Daniel Fridell is a Swedish musician with a long-standing music career and history of playing with Scandinavian acts like Eric Gadd and Eagle-Eye Cherry. He’s also signed to Epidemic Sound, and I stumbled across one of his tracks through an add for the Swedish film streaming service, Draken. After playing his music on repeat for some weeks, I finally tracked down Daniel via social media and we did a phone interview about his career and work with production music.
– Hi Daniel. Nice to finally speak after discovering your music on Instagram. Let’s start by talking about your background. How did you get into music?
Growing up in Helsingborg, I was involved with music from an early age. I started off banging pots as a toddler, and at age six was given a ukulele to keep me busy. I learned how to play it in an afternoon and the drums came soon afterwards. I had a lot of free time as a child to practice different instruments and teach myself music theory, so my father and I would jam whatever songs he knew once I got older, and that was pretty much my beginnings.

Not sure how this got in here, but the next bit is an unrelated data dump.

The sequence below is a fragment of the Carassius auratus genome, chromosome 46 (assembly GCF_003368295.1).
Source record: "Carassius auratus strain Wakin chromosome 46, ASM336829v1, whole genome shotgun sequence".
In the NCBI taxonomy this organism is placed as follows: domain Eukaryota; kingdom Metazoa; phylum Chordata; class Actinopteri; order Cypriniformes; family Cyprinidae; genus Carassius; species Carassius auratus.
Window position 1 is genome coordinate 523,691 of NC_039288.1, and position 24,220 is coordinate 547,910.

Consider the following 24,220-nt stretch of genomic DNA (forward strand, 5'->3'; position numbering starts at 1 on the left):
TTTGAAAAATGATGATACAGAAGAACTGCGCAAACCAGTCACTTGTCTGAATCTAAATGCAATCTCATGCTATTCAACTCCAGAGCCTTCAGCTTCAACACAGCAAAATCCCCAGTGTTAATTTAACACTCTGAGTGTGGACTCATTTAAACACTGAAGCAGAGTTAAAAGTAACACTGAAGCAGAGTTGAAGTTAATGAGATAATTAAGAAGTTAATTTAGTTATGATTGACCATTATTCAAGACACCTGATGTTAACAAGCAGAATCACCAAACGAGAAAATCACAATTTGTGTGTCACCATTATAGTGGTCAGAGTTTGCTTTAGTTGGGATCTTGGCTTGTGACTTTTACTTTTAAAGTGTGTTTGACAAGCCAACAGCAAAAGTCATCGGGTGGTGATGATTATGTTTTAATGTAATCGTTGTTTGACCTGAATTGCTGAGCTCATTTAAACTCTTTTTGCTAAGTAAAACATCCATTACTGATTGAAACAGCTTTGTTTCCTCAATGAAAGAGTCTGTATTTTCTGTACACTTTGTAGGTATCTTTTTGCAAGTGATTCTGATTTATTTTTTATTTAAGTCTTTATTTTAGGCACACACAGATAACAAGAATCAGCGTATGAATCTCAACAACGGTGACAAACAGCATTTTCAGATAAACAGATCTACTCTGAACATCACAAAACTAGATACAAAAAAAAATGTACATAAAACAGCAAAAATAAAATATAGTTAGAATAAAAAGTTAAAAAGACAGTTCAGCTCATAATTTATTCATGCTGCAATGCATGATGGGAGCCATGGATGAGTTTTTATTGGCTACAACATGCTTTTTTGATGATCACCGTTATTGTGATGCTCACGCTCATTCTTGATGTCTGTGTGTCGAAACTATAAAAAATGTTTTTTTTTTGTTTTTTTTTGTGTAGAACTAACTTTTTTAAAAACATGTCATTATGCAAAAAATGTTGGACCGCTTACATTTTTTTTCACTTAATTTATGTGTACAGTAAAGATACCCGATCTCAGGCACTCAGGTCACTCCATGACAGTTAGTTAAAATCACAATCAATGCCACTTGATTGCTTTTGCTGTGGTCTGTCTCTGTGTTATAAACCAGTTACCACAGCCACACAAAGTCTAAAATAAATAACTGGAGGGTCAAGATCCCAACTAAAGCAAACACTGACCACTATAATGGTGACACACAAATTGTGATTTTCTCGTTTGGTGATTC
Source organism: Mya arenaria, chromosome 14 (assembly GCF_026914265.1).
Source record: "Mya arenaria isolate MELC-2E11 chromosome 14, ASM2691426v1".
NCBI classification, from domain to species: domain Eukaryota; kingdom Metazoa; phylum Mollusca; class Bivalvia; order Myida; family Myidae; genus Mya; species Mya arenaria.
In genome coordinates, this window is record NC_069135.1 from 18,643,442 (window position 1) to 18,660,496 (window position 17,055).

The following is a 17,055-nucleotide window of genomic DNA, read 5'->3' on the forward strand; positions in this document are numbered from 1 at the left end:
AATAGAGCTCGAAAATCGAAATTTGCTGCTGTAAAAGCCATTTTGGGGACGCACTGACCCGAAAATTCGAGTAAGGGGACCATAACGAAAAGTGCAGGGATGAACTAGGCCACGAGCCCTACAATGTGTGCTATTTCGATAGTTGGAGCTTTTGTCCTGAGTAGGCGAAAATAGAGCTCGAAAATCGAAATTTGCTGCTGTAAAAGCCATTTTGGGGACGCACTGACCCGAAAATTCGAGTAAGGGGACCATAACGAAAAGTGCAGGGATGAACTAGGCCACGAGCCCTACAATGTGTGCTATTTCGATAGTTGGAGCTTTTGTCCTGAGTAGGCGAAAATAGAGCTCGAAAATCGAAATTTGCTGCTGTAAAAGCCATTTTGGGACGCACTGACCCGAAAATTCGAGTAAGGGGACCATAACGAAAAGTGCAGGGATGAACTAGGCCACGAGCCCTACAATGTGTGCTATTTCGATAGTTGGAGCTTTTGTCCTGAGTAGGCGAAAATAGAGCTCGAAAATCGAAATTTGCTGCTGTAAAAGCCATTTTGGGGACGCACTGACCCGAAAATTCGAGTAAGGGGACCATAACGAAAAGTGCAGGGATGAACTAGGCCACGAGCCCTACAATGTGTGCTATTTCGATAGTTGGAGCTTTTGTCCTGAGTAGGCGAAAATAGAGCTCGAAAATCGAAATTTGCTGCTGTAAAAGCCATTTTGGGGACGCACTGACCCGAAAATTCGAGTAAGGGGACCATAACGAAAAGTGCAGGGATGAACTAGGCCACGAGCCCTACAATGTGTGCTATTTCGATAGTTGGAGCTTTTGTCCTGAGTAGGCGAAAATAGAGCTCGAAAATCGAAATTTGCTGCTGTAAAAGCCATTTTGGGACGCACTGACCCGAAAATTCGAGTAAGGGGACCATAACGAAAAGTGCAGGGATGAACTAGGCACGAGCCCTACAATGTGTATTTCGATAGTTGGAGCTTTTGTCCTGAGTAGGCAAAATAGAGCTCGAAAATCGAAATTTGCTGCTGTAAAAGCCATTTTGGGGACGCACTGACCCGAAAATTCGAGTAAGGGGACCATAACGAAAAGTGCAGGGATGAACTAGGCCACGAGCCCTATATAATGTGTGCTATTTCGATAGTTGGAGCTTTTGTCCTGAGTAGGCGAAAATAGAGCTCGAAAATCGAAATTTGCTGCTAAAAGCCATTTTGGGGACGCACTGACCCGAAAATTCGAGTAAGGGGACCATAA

I later went to music school for drums and by age ten moved on to classical piano and percussion. My teachers were great at inspiring their students, so once my piano instructor saw my interest in jazz he sent me to learn from a musician in Helsingør, Denmark. I’d go there once a week to learn the basics, in addition to playing in bands and symphony orchestras in school.
After high school I did a five-year music teaching program at the Rhythmic Music Conservatory in Denmark and became a producer once I graduated. Today I play drums, guitars, bass and percussion.
– I see. And when did you get your start as a professional musician?
Well, I’ve been a professional since the age of six when I played my first paid gig with my uncle. We’d play at old people’s homes or private parties and would also busk outdoors. We even played on Go’morron Sverige, which was a classic Swedish TV show. One of their producers spotted us playing on the street and invited us to Gothenburg in 1987. I was seven at the time.
– Very cool. So when did you start working with record labels like Playground Music and Universal?